I love this book for two reasons: 1) Howard Gardner explains his profound ideas very clearly; 2) The ideas widened the way I thought about intelligence. Gardner takes something we take for granted (a monolithic logical-mathematical that shapes western civilization) and explains how it is inadequate in describing the mind. He doesn't so much as destroy Piaget's map of the mind as he does go farther and illuminate things that Piaget did not see. It is a fascinating thought experiment to imagine how many different ways civilizations can be shaped by the 7 intelligences: imagine seven different worlds (perhaps designed by Lewis Carroll) that instead of all being dominated by logical-mathematical intelligence, each had their root in one of the seven intelligences. I can't say enough about this book. It will definitely make you think.
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66 of 79 people found the following review helpful By Paulybrooklyn VINE VOICE on March 3, 2007
Format: Paperback
While Gardner should be commended for attempting to create a more complex description of human intelligence than the traditional I.Q. measures, his taxonomy is still pretty crude--it is the neurological equivalent of the medieval earth, water, fire and air. He proposes that there are discrete types of intelligence that operate independently of each other; cognition is a lot messier than that, and if one thinks about it for awhile it is impossible to neatly separate different kinds of thinking.

Musicians, for instance, must perpetually employ "kinesthetic intelligence" as well as "musical intelligence" simply to manipulate their instruments or voices. There is also frequent overlapping between "musical intelligence" and "linguistic intelligence". The great tenor saxophonist Coleman Hawkins stressed the importance of playing the lyrics, or using the words of a composition to guide the way he played. Certainly for blues, folk and rap performers it is impossible to separate language from music. Conversely, writers use musical elements such as rhythm, repetition and assonance in their work. The same elements are an integral part of spoken language (with the addition of performative vocal musical qualities), as demonstrated by great orators such as Martin Luther King, Jr. and Franklin Roosevelt.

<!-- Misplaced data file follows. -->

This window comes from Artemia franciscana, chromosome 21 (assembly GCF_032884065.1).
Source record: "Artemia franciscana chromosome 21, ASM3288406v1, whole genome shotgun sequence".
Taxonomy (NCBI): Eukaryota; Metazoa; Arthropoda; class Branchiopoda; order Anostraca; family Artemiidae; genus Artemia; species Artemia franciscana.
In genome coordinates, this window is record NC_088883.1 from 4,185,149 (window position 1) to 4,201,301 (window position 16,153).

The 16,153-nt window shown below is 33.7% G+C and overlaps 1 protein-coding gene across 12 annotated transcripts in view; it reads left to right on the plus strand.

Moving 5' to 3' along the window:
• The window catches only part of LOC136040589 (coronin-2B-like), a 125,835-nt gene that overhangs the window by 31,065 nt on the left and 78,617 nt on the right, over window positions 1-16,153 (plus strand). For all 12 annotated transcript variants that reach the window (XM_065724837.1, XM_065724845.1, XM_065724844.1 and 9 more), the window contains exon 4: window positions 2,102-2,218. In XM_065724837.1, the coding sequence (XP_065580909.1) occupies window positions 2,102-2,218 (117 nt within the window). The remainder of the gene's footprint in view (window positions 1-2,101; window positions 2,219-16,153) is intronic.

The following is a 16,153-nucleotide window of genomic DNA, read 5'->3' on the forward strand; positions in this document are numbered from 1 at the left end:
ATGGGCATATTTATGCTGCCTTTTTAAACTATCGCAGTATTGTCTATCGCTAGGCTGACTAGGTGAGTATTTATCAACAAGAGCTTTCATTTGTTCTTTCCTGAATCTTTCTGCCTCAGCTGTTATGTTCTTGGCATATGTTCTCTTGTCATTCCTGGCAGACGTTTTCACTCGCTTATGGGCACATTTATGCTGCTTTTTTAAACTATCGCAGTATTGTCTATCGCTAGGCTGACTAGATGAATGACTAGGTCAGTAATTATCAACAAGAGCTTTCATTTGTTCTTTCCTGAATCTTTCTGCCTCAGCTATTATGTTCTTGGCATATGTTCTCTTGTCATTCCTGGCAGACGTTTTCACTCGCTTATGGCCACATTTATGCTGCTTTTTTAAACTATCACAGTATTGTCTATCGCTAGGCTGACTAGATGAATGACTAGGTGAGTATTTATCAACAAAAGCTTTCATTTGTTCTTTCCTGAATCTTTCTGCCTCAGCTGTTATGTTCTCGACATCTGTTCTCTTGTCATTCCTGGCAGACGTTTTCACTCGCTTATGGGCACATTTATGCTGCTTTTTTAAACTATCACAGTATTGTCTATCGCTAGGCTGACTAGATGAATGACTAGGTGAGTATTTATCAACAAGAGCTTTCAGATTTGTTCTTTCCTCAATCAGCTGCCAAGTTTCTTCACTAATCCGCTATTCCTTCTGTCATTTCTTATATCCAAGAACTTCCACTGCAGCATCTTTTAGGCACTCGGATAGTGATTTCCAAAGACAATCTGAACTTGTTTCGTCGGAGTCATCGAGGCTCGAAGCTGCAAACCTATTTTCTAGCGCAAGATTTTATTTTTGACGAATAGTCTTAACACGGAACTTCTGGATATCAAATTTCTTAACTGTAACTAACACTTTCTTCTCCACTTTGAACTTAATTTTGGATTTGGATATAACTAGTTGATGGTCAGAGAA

There are many other examples of how inextricably bound Gardner's proposed modes of thinking are. Einstein stated that in addition to being able to move numbers around and think abstractly, it was his ability to visualize concepts, to "think in pictures", that enabled him to develop his theories.

On the other hand, Gardner also oversimplifies the enormous complexity that involves each type of intelligence he lists.
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35 of 41 people found the following review helpful By A Customer on May 21, 1999
Format: Paperback
Gardner's book is very well written. Although I am a layman in the psychological field, it was easy for me to understand the book. The empirical method Gardner used, is good in this respect. Intelligence is far more complicated than IQ-rating suggests. Gardner puts some very relevant question marks to IQ-testing. In my opinion IQ-rating is a cultural phenomenon. It measures aspects of intelligence that are most relevant in our Western world: logical-mathematical and linguistic intelligence. Culture is changing and more attention is given to other intelligence, e.g. interpersonal intelligence. Recently we bought for our children the software game LEGO Island. I was surprised to read that in this game the results of the Harvard Project Zero on multiple intelligence were used. Every character in this game is outstanding in one of the seven intelligences Gardners describes in his book.